Published daily by the Lowy Institute

The Merkel-Trump meeting: NATO, jobs and trade

Merkel and Trump may be contrasting personalities, but this is not necessarily a handicap to a functional, pragmatic relationship.

German Chancellor Angela Merkel and US-President Donald Trump at the White House on Friday (Photo: Barcroft Media via Getty Images)
German Chancellor Angela Merkel and US-President Donald Trump at the White House on Friday (Photo: Barcroft Media via Getty Images)
Published 20 Mar 2017 

Few world leaders embody the virtues of patience as completely as Angela Merkel. Fewer still demand them as much as Donald Trump. So when the two met face-to-face for the first time on Friday, the news media concentrated on these two antithetical personalities and the contrasting worldviews they represent. But behind the shadow-boxing, the ‘lecturing’, the reproaches and the awkward non-handshake, this was exactly the type of measured and sober affair that has characterised Merkel on the world stage. Focussing on areas of common interest, the German Chancellor sought to lay the groundwork for a constructive and pragmatic relationship. For the chief topics of discussion – security and trade – could not be of greater urgency.

While officially in Washington as the head of the German government, Merkel was informally representing both the EU and Europe’s NATO member states, which have been thrust into uncertainty by Trump’s aggressive and disparaging rhetoric.

In recent weeks, defence Secretary James Mattis and Vice-President Pence have been quick to shore up support for NATO in Europe in light of Trump’s notorious attack of the institution as ‘obsolete’. But sticking points needed still to be addressed. One of these is the commitment, made in 2014 and since raised repeatedly by the President, for all member states to dedicate 2% of GDP to defence spending. As it stands, only five of NATO’s 28 member states meet this target and, despite the obvious problems of a benchmark measured in relation to GDP (Greece, for example, passes the threshold only because of its frail economy), Germany’s contribution remains a mere 1.2% of GDP: only the 15th highest of all states.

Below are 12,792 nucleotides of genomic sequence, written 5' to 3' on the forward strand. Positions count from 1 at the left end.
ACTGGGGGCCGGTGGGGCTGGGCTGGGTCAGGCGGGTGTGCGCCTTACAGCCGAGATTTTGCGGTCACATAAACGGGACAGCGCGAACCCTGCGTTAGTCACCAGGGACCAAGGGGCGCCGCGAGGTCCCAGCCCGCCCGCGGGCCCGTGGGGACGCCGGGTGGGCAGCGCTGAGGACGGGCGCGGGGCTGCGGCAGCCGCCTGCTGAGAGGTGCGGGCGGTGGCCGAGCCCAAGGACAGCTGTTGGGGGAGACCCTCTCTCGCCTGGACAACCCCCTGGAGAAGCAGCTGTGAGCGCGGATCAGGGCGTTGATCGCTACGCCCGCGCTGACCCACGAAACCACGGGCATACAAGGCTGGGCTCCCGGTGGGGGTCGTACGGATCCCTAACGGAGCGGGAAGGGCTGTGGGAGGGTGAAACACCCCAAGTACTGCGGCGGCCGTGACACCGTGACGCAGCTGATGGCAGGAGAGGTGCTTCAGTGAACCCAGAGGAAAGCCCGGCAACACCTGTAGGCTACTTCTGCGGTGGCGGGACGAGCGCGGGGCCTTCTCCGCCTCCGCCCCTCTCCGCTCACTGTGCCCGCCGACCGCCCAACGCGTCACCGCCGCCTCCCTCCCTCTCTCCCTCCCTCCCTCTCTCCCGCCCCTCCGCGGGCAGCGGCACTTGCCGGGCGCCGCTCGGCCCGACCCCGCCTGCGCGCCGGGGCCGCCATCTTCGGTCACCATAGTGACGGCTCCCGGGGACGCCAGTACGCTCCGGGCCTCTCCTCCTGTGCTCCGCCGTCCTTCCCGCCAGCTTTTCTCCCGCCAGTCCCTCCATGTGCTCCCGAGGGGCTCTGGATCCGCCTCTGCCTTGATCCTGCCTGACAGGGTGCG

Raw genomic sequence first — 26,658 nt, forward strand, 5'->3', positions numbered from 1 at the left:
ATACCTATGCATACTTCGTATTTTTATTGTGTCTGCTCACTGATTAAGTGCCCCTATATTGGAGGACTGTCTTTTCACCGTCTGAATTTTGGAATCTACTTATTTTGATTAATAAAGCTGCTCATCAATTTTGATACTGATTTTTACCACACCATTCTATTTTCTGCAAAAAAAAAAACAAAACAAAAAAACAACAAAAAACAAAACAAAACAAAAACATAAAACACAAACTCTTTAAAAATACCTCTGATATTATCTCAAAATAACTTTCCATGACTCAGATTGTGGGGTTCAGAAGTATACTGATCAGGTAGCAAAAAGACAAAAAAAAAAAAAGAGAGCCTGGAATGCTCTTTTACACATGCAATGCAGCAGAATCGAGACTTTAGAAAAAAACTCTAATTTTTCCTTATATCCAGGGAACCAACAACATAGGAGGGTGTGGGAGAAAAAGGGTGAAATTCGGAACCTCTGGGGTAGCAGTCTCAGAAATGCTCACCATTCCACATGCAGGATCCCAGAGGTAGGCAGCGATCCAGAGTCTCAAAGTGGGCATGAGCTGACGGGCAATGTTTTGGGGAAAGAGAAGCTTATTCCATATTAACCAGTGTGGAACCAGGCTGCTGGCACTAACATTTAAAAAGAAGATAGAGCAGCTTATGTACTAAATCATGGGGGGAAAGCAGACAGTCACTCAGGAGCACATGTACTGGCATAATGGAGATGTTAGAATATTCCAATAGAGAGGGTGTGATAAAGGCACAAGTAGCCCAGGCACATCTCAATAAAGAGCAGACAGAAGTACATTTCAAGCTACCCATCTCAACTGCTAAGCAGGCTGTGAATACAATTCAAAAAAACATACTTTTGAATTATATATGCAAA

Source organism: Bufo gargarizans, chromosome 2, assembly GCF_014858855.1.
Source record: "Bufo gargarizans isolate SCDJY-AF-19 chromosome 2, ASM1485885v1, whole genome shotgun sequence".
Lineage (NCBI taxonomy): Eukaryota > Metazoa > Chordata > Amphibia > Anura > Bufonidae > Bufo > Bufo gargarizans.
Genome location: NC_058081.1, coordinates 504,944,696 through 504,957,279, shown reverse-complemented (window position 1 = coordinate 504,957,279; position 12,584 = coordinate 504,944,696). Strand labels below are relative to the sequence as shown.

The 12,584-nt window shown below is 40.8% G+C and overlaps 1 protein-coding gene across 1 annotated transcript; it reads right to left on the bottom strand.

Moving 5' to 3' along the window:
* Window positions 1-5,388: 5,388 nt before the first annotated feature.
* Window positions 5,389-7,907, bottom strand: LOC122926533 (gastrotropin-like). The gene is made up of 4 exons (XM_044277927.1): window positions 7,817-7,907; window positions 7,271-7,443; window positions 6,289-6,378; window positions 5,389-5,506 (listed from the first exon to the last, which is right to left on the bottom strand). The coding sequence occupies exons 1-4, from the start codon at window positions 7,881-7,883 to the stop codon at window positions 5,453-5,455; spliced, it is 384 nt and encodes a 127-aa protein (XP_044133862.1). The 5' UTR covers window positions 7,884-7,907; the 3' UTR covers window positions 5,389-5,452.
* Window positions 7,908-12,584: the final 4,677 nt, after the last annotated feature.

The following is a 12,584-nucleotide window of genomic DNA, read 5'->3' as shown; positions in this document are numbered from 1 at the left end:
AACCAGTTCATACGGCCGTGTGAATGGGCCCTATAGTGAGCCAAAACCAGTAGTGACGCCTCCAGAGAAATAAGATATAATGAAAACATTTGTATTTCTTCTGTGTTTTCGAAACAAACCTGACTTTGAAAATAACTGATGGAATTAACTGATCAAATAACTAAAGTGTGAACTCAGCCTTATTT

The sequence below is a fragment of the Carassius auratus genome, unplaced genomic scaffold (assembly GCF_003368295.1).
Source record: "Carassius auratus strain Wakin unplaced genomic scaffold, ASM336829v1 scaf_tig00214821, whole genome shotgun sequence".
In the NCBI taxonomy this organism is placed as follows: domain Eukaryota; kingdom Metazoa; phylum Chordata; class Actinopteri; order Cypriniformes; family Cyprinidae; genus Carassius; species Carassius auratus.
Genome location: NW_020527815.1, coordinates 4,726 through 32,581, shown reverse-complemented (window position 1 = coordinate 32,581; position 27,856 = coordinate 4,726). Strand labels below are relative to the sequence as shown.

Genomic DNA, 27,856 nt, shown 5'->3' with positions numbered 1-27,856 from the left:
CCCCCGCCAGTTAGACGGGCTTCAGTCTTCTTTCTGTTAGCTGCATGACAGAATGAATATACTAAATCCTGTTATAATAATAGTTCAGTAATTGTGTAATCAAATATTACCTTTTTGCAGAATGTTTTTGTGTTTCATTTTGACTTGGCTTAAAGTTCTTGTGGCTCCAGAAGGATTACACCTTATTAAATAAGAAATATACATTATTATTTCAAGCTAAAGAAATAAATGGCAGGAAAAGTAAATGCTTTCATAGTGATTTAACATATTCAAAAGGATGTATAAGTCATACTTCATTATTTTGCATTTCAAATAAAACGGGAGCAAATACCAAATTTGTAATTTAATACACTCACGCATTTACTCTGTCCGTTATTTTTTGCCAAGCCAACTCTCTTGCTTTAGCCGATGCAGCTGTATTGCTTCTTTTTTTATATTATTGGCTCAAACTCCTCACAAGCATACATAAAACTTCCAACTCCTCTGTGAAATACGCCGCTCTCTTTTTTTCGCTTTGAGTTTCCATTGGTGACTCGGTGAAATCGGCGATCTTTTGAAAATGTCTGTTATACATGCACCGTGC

Trump received a commitment from Merkel to this effect, though his insistence over the weekend that ‘Germany owes vast sums of money to NATO and the United States’ has sparked retaliation from Berlin. German military spending remains a thorny issue in Europe: Germany’s continental partners accept its economic dominance on the tacit proviso that it does not translate into military power. Still, and as noted by Stefan Theil of the Handelsblatt, Germany’s consistent federal budget surpluses give her some wriggle-room on this, and indeed increased military expenditure may help provide a much-needed boost for the domestic economy.

Economics and trade were the most pressing issue on the table in Washington. On her visit, Merkel was accompanied by business leaders from Siemens, BMW and Schafeller, all of whom rely heavily on American trade and investment. The degree of these relationships is substantial: as Merkel reaffirmed in a speech last week at the Munich international craft trade fair, direct investment in the United States by German companies totals over €270 billion, while some 750,000 American jobs rely directly on German firms. At home, trade with the United States directly employs some 1.6 million people.